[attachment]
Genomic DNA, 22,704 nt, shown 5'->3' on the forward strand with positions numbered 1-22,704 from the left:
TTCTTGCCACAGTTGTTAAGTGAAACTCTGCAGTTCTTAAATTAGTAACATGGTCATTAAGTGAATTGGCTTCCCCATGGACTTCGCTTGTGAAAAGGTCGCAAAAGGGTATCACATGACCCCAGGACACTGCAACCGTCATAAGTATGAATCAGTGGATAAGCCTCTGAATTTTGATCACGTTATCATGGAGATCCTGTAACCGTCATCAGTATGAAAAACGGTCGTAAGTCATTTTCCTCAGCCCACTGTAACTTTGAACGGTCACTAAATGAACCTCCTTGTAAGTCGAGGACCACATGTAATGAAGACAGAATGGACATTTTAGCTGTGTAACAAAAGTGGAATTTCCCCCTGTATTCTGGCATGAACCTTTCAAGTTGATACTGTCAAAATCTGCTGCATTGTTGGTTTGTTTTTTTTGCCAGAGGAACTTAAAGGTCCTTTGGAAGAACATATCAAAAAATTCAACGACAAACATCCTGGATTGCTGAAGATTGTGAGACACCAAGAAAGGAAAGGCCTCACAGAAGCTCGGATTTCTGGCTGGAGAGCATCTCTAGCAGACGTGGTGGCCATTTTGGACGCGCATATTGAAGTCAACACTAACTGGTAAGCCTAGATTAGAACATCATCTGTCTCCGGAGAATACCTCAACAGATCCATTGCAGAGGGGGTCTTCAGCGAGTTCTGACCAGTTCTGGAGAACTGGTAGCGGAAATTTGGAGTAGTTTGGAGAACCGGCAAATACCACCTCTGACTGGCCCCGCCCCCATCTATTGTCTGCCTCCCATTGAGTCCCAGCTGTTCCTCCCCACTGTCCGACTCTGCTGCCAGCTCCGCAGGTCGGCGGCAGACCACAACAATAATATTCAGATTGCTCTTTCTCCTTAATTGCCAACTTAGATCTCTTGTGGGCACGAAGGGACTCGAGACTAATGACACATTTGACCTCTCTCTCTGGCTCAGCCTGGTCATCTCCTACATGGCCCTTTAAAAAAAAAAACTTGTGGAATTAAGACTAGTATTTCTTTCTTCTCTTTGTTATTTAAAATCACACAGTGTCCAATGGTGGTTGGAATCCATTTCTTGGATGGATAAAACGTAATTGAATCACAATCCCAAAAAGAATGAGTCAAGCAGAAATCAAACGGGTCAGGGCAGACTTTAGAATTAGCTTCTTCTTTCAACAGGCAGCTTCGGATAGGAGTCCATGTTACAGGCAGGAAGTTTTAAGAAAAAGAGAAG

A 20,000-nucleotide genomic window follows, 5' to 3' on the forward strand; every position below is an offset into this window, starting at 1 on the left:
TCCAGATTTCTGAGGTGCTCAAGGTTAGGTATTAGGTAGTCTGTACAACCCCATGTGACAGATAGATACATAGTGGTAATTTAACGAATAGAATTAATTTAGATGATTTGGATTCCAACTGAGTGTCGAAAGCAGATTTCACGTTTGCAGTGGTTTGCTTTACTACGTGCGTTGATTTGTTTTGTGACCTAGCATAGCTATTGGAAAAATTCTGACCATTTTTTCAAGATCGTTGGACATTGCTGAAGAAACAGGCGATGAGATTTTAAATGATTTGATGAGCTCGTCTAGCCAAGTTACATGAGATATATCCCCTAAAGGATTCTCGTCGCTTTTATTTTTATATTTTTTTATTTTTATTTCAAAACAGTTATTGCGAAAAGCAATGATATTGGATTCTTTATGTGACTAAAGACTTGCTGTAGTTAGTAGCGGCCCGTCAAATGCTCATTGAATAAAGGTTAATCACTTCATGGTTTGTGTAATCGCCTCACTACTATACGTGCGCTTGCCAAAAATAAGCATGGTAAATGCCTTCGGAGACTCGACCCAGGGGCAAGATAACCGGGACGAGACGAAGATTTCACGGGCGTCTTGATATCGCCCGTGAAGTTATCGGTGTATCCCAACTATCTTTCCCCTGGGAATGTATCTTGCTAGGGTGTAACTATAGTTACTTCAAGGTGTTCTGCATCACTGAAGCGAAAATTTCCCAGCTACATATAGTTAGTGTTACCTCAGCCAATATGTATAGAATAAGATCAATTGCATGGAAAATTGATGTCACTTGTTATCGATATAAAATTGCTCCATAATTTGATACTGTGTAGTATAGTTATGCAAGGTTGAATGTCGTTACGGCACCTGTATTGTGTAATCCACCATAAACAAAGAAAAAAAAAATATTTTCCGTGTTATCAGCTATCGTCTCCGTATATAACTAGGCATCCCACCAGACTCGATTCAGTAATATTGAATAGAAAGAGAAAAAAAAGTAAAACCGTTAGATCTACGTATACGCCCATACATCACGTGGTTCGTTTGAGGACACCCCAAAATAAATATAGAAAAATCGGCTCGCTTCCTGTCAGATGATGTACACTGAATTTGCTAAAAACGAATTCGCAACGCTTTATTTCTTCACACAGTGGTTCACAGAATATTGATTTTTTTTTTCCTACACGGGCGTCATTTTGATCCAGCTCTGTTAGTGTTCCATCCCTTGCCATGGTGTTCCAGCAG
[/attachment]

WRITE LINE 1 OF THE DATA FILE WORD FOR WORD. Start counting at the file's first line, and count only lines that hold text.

Genomic DNA, 22,704 nt, shown 5'->3' on the forward strand with positions numbered 1-22,704 from the left: